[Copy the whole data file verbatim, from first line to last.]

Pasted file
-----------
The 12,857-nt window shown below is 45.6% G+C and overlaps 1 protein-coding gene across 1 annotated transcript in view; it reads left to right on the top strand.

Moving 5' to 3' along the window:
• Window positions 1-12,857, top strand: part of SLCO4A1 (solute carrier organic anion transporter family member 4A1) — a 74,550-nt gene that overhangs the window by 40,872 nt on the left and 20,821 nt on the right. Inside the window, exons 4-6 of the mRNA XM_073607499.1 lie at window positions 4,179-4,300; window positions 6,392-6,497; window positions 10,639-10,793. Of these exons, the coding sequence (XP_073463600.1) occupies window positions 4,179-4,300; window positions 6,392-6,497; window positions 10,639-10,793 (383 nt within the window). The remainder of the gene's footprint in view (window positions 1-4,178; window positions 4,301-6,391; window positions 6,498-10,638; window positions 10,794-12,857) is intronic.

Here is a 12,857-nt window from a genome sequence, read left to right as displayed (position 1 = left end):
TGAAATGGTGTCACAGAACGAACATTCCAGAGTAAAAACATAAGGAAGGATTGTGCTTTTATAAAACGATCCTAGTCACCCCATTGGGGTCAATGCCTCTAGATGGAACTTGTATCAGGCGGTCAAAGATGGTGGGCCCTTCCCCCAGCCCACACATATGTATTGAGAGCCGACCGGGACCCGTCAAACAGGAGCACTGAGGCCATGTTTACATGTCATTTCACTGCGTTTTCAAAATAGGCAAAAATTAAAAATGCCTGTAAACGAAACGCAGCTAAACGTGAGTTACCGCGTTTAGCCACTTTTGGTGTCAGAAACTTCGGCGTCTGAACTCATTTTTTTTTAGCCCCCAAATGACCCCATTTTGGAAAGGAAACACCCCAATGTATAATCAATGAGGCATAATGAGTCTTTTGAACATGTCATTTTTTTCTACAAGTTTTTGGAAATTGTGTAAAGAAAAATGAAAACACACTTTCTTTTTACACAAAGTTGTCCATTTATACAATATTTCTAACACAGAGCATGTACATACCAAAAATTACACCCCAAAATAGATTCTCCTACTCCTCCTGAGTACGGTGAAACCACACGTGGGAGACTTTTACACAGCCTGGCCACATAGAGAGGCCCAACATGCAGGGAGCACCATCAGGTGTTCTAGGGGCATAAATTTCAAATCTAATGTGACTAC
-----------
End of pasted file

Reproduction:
The 12,857-nt window shown below is 45.6% G+C and overlaps 1 protein-coding gene across 1 annotated transcript in view; it reads left to right on the top strand.

Moving 5' to 3' along the window:
• Window positions 1-12,857, top strand: part of SLCO4A1 (solute carrier organic anion transporter family member 4A1) — a 74,550-nt gene that overhangs the window by 40,872 nt on the left and 20,821 nt on the right. Inside the window, exons 4-6 of the mRNA XM_073607499.1 lie at window positions 4,179-4,300; window positions 6,392-6,497; window positions 10,639-10,793. Of these exons, the coding sequence (XP_073463600.1) occupies window positions 4,179-4,300; window positions 6,392-6,497; window positions 10,639-10,793 (383 nt within the window). The remainder of the gene's footprint in view (window positions 1-4,178; window positions 4,301-6,391; window positions 6,498-10,638; window positions 10,794-12,857) is intronic.

Here is a 12,857-nt window from a genome sequence, read left to right as displayed (position 1 = left end):
TGAAATGGTGTCACAGAACGAACATTCCAGAGTAAAAACATAAGGAAGGATTGTGCTTTTATAAAACGATCCTAGTCACCCCATTGGGGTCAATGCCTCTAGATGGAACTTGTATCAGGCGGTCAAAGATGGTGGGCCCTTCCCCCAGCCCACACATATGTATTGAGAGCCGACCGGGACCCGTCAAACAGGAGCACTGAGGCCATGTTTACATGTCATTTCACTGCGTTTTCAAAATAGGCAAAAATTAAAAATGCCTGTAAACGAAACGCAGCTAAACGTGAGTTACCGCGTTTAGCCACTTTTGGTGTCAGAAACTTCGGCGTCTGAACTCATTTTTTTTTAGCCCCCAAATGACCCCATTTTGGAAAGGAAACACCCCAATGTATAATCAATGAGGCATAATGAGTCTTTTGAACATGTCATTTTTTTCTACAAGTTTTTGGAAATTGTGTAAAGAAAAATGAAAACACACTTTCTTTTTACACAAAGTTGTCCATTTATACAATATTTCTAACACAGAGCATGTACATACCAAAAATTACACCCCAAAATAGATTCTCCTACTCCTCCTGAGTACGGTGAAACCACACGTGGGAGACTTTTACACAGCCTGGCCACATAGAGAGGCCCAACATGCAGGGAGCACCATCAGGTGTTCTAGGGGCATAAATTTCAAATCTAATGTGACTAC